The V-6 is quite compact and incorporates several innovative features that help minimize its size, weight, friction and vibration. The block is heat-treated, die-cast aluminum and is very compact and rigid, with a high natural frequency and minimal resonant vibration. In addition, its 60-degree V angle serves to minimize vibration. Bore and stroke are "square," each measuring 86 mm, for a total displacement of 2997 cc. The cylinder liners are cast-iron.

The V-6's narrow 98-mm bore spacing contributes to the engine's short over-all dimensions. The block-deck height (and piston compression height) is minimized by the use of ultra-short skirt pistons. The com-pression ratio is 9.4:1 and regular unleaded fuel is specified.

The pistons are 51.5 mm tall and use ultra-short skirts. In addition, the skirts are thicker and more rigid than those used on the previous engine, which helps to further minimize vibration and friction.The piston pins are a full-floating design whose small clearances result in less noise, especially during engine warm-up.

The pursuit of a lightweight, compact design mandated special care in crank-shaft and connecting-rod engineering. The engine's connecting rods don't use conventional nut-and-bolt type fasteners, but instead employ lighter bolts (without nuts) called plastic-region fasteners. These bolts are designed to operate in the plastic, not elastic, region of the steel material, unlike conventional fasteners. This allows downsized rod bolts to maintain relatively greater clamping force and handle operating stresses with normal strength margins. It also uses a special dual-mode crankshaft damper pulley. Overall engine width is 485.5 mm (as transversely installed in the car). That makes the power-plant narrower than the 3.0-liter V-6s in the Toyota Camry or Nissan Maxima.

Pressure-cast of aluminum alloy, the Accord's cylinder heads echo efforts visible throughout the engine to minimize weight and size. In the interest of simplicity, the single overhead cams are installed in the heads from the end, instead of being clamped in place from above with bolt-down caps.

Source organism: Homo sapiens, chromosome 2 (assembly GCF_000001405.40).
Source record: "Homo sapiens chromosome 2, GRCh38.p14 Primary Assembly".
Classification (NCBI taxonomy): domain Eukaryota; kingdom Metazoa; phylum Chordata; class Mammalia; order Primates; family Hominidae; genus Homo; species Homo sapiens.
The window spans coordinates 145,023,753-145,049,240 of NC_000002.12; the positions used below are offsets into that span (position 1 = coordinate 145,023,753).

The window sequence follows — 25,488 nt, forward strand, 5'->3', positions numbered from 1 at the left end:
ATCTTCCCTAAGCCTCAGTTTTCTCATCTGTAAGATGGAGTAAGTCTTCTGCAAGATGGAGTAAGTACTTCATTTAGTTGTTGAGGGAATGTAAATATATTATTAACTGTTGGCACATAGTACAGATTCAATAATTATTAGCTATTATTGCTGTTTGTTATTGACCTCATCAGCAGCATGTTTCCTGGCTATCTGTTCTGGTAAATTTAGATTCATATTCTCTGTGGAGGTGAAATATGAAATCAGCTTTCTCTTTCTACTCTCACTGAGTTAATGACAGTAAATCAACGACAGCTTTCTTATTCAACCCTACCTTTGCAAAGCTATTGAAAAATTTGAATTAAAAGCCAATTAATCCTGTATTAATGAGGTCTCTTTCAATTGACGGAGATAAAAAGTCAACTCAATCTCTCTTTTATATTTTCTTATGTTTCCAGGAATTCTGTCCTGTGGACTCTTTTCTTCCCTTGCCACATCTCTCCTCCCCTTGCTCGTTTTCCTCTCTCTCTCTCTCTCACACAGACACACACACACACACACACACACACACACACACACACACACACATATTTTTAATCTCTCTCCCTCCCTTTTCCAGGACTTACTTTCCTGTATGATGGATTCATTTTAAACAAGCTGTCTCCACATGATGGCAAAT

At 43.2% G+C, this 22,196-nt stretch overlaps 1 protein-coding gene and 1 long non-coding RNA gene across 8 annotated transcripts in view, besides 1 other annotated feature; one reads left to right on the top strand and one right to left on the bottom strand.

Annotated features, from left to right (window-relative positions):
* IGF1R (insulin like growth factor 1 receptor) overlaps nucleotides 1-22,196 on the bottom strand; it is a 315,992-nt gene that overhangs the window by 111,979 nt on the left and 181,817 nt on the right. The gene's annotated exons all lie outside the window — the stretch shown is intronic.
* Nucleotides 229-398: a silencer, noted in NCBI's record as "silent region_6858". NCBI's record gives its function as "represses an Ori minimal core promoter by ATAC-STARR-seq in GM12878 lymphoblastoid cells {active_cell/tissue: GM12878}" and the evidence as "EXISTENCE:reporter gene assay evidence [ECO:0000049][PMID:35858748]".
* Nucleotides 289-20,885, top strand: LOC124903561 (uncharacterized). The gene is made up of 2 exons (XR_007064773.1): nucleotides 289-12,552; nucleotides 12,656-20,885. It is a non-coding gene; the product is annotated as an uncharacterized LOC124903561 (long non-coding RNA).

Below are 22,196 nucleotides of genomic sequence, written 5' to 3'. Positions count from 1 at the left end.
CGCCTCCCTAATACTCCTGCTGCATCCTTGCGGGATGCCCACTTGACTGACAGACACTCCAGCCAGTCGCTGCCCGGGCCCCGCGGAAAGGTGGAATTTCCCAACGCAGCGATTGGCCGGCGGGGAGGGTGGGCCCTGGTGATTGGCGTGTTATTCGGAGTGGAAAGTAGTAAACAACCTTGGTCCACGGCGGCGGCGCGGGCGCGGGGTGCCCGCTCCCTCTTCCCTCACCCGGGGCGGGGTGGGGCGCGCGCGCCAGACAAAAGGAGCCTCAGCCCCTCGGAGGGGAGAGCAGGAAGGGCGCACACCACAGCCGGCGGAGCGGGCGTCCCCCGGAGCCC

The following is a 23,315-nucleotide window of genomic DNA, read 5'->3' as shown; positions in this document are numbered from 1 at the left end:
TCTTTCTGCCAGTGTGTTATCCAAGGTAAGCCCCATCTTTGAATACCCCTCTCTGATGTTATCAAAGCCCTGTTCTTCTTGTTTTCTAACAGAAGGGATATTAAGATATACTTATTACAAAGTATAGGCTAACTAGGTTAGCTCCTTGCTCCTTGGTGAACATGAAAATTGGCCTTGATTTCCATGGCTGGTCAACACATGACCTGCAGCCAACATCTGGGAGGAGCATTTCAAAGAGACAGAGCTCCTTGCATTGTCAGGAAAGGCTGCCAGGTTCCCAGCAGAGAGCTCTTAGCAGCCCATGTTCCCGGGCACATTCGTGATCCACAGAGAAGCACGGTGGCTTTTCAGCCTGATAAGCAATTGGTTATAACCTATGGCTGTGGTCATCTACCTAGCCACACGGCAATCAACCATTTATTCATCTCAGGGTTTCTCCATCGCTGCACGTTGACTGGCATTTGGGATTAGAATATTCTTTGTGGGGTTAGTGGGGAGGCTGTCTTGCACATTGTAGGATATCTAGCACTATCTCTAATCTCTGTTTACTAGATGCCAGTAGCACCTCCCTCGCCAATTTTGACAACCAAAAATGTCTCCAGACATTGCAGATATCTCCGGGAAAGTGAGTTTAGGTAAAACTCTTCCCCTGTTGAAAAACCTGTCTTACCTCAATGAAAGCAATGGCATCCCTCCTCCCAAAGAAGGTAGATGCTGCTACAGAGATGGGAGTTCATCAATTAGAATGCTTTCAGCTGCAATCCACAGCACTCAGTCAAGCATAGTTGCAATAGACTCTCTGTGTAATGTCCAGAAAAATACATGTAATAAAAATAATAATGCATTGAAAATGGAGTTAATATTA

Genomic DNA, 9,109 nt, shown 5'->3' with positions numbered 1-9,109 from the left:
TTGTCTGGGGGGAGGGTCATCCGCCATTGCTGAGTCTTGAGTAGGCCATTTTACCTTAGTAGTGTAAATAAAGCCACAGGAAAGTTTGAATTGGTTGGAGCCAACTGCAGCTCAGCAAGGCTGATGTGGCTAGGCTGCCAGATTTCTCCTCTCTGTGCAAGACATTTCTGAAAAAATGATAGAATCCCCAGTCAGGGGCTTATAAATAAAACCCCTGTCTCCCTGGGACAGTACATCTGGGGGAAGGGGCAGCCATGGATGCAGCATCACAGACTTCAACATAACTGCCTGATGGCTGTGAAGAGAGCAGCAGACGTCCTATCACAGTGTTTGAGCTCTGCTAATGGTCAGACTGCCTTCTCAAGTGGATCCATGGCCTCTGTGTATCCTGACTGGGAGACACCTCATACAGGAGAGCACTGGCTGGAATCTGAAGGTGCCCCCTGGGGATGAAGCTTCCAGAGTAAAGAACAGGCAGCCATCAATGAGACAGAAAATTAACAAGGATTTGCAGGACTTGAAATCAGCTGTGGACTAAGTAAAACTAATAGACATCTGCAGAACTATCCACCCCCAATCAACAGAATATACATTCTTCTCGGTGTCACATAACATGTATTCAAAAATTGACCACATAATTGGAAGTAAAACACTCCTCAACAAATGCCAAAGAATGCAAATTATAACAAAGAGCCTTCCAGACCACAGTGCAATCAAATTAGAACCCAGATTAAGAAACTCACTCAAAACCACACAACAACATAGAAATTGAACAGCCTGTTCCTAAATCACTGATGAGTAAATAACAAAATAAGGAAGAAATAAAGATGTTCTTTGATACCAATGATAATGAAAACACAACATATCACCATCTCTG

The pentroof combustion chamber design is an evolutionary refinement of Honda 4-valve combustion chamber technology The 9.4:1 compression ratio allows the engine to operate on regular unleaded fuel.

The 4-valve-per-cylinder design offers several advantages over 2-valve arrangements, most notably the reduced reciprocating mass, which allows the engine to safely reach higher rpm and develop greater horsepower. Additionally, valve area is increased with the use of four valves, relative to conventional 2-valve systems, resulting in improved air flow. Remarkably, the Accord V-6 has comparable or better horsepower, and competitive fuel economy with other engines in its class, and meets California's strict standards -- all while burning regular unleaded fuel.

The Accord V-6's valves are actuated by roller followers and a single camshaft per cylinder bank. The U.S.-sourced camshafts are constructed of ductile iron, flame-hardened, then quenched to achieve the necessary hardness. The cams are turned by a glass-fiber reinforced, toothed belt, which is driven by the camshaft. An automatic tensioner compensates for belt-stress fluctuation.